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Wednesday, August 8, 2012

GPS have saved millions of drivers from getting lost, getting a headache, or going crazy. Gone are the days when you need to pull over and consult a big, bulky map or swallow your pride and ask the nearest gas station attendant for directions. Many a marital tiff has been avoided. 
If you don’t have a GPS yet, it’s time to get with the times. But there are so many makes and models available, it can be hard to know which to choose. There are lots of different packages and features, so let’s take a look at some of the options you might consider in order to purchase the right GPS for you. 


Portable navigation systems are the most common type of GPS. They’re the TomToms and Garmins, for example, that can attach to your windshield or dashboard and guide you on your way. If you’re purchasing a new car, you can opt for a built-in system. Portable systems are less expensive, and they’re convenient because they can be used in other vehicles or even on foot. Built-in systems are expensive, but they’re nice. You can also purchase GPS apps for your smartphone. Some work just as well, and they’re even more portable, but they do require a subscription and data usage.

Voice Navigation

Your helpful GPS will speak directions to you as your drive, but some do so better than others. Not all GPS offer spoken street names, and not all will tell give you lane assistance by telling you exactly where you need to be if you want to make that next turn or exit. Some GPS even offer directions in a variety of foreign languages or even entertaining accents.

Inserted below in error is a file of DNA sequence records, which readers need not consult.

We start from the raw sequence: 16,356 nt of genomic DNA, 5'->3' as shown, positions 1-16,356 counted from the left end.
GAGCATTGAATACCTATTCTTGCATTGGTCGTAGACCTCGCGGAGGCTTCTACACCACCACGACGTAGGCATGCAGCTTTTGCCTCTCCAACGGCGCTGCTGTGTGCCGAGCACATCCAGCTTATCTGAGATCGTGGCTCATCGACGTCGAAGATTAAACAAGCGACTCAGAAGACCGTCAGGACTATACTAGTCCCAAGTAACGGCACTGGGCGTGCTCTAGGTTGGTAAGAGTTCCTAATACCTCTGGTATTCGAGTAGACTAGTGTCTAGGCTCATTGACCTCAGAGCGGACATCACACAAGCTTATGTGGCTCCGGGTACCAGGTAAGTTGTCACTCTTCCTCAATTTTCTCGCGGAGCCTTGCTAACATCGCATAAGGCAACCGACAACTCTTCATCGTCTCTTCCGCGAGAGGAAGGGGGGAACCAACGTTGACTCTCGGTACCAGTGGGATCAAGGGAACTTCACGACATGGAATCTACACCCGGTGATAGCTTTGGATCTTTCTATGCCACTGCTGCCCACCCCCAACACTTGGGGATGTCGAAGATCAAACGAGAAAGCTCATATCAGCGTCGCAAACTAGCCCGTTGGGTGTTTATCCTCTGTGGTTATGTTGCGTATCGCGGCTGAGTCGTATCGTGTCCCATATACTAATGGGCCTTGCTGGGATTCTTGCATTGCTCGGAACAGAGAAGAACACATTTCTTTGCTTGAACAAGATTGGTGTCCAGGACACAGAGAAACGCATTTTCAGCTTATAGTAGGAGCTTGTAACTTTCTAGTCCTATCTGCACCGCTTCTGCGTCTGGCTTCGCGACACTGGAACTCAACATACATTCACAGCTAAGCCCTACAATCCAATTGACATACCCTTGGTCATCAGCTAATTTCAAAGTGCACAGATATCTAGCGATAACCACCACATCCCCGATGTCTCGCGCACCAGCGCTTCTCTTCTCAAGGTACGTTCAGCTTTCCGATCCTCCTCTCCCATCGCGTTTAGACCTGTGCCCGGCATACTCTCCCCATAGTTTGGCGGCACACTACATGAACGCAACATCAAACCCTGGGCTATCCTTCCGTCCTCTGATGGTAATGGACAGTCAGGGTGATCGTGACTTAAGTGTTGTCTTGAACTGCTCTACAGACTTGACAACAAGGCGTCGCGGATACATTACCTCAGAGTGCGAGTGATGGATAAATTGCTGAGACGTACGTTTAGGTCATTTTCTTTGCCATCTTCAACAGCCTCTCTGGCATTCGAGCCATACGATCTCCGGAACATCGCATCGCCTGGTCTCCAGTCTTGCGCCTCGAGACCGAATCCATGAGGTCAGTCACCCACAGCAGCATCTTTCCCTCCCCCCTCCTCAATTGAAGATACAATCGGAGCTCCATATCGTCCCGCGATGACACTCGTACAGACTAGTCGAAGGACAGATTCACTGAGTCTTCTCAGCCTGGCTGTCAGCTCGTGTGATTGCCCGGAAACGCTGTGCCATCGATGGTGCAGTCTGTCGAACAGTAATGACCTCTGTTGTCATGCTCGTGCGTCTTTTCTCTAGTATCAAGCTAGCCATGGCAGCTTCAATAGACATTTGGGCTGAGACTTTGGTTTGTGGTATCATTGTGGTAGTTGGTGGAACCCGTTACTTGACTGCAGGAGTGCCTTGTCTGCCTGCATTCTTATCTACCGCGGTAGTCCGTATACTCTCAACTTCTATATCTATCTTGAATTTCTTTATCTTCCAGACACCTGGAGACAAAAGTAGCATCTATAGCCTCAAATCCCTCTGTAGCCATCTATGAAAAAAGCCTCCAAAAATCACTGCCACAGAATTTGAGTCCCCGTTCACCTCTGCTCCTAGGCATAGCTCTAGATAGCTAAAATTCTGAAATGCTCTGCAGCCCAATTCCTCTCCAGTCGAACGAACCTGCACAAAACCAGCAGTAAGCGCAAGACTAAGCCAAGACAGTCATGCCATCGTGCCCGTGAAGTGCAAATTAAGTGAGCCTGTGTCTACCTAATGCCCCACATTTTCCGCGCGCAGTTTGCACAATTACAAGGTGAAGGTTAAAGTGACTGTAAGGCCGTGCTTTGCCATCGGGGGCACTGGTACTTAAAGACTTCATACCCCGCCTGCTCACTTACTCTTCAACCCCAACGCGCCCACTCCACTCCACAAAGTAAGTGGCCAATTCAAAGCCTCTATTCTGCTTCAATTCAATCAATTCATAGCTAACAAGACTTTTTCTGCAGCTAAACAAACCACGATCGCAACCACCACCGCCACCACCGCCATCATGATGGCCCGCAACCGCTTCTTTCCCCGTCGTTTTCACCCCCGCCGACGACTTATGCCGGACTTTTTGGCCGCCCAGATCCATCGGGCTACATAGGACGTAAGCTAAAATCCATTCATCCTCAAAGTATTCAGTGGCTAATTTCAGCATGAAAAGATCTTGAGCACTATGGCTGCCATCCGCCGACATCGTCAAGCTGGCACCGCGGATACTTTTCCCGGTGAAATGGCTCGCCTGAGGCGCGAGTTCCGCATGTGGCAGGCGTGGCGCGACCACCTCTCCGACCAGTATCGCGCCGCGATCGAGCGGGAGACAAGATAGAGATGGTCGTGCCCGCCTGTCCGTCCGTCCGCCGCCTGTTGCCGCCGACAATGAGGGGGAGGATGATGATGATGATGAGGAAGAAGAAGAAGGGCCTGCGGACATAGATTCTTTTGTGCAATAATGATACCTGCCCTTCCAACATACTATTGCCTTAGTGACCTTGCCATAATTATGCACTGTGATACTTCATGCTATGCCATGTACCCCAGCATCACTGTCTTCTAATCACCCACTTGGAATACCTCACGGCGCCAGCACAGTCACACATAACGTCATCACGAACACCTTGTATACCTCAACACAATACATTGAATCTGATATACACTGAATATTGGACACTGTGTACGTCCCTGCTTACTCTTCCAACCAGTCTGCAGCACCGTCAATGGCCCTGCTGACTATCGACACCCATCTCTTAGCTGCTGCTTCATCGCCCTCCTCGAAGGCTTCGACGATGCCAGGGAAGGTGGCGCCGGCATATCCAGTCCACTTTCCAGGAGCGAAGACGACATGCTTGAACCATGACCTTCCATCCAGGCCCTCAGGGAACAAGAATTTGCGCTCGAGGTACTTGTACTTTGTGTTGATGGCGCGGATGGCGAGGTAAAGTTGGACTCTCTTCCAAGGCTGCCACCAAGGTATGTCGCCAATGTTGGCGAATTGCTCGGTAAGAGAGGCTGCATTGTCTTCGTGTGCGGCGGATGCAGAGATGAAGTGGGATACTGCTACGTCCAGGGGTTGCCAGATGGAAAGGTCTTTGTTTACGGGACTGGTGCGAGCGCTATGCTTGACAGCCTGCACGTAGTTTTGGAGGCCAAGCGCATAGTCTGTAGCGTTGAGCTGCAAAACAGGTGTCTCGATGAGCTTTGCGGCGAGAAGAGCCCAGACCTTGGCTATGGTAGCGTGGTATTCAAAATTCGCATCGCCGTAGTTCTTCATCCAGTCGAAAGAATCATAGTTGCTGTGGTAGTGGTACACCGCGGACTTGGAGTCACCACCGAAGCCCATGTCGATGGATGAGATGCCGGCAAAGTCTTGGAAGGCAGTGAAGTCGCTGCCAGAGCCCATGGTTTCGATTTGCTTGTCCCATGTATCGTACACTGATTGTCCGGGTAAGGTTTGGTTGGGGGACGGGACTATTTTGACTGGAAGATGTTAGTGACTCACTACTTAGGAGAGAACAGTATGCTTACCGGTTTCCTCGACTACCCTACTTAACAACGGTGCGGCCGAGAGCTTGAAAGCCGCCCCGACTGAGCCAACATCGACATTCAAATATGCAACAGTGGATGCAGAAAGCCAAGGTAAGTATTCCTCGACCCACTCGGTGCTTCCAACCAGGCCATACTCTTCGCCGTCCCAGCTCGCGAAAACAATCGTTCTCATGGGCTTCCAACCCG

Routing Options

Many GPS will offer you more than one route to your destination. Some give you options such as toll-free routes, avoiding highways, the shortest distance, the shortest time, or even the most fuel efficient route. Some GPS give you the option to request a detour during your route, and you’ll be given new directions, which is helpful in the case of traffic or other blockage, for example.

Traffic Reports

If you have a long commute or frequently travel, you might consider getting a GPS that offers traffic reports. You can often pay extra to get real-time traffic updates that will help you avoid congestion. 

Points of Interest

If you do a lot of travelling in unfamiliar areas, you might like a GPS that offers better points of interest features. You may be able to search for things like nearby hotels, gas stations, or restaurants, or search for ones near your destination. You can choose one as a new destination point, too. 


Some top-of-the-line GPS offer Bluetooth for hands-free cell phone use, which is great if you’re in the car a lot and need to use the phone. Some also have the ability to store and play MP3 files or videos, or store and view photos. If you want to bundle your hands-free device, GPS, and MP3 player all in one neat little package, a GPS with additional multimedia features may be for you.

Author Bio:
Cooper Gentry is a car expert and mechanical engineer who works with Nissan Automotive for a living. He loves to write about cars and how to best equip them with all manner of custom gear.

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